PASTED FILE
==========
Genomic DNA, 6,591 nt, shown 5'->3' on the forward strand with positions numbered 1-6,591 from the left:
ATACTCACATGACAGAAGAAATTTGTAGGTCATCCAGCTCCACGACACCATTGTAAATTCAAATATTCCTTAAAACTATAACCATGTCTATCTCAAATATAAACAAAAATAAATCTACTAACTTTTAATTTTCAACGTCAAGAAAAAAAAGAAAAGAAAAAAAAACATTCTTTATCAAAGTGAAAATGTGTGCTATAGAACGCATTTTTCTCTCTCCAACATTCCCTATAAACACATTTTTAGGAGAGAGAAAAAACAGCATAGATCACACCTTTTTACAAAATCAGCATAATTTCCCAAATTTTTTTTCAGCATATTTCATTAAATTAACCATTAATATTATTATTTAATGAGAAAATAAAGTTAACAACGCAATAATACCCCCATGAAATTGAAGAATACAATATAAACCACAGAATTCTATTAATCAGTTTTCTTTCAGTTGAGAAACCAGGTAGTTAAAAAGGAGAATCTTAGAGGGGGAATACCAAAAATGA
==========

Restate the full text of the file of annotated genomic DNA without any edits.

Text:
Genomic DNA, 6,591 nt, shown 5'->3' on the forward strand with positions numbered 1-6,591 from the left:
ATACTCACATGACAGAAGAAATTTGTAGGTCATCCAGCTCCACGACACCATTGTAAATTCAAATATTCCTTAAAACTATAACCATGTCTATCTCAAATATAAACAAAAATAAATCTACTAACTTTTAATTTTCAACGTCAAGAAAAAAAAGAAAAGAAAAAAAAACATTCTTTATCAAAGTGAAAATGTGTGCTATAGAACGCATTTTTCTCTCTCCAACATTCCCTATAAACACATTTTTAGGAGAGAGAAAAAACAGCATAGATCACACCTTTTTACAAAATCAGCATAATTTCCCAAATTTTTTTTCAGCATATTTCATTAAATTAACCATTAATATTATTATTTAATGAGAAAATAAAGTTAACAACGCAATAATACCCCCATGAAATTGAAGAATACAATATAAACCACAGAATTCTATTAATCAGTTTTCTTTCAGTTGAGAAACCAGGTAGTTAAAAAGGAGAATCTTAGAGGGGGAATACCAAAAATGA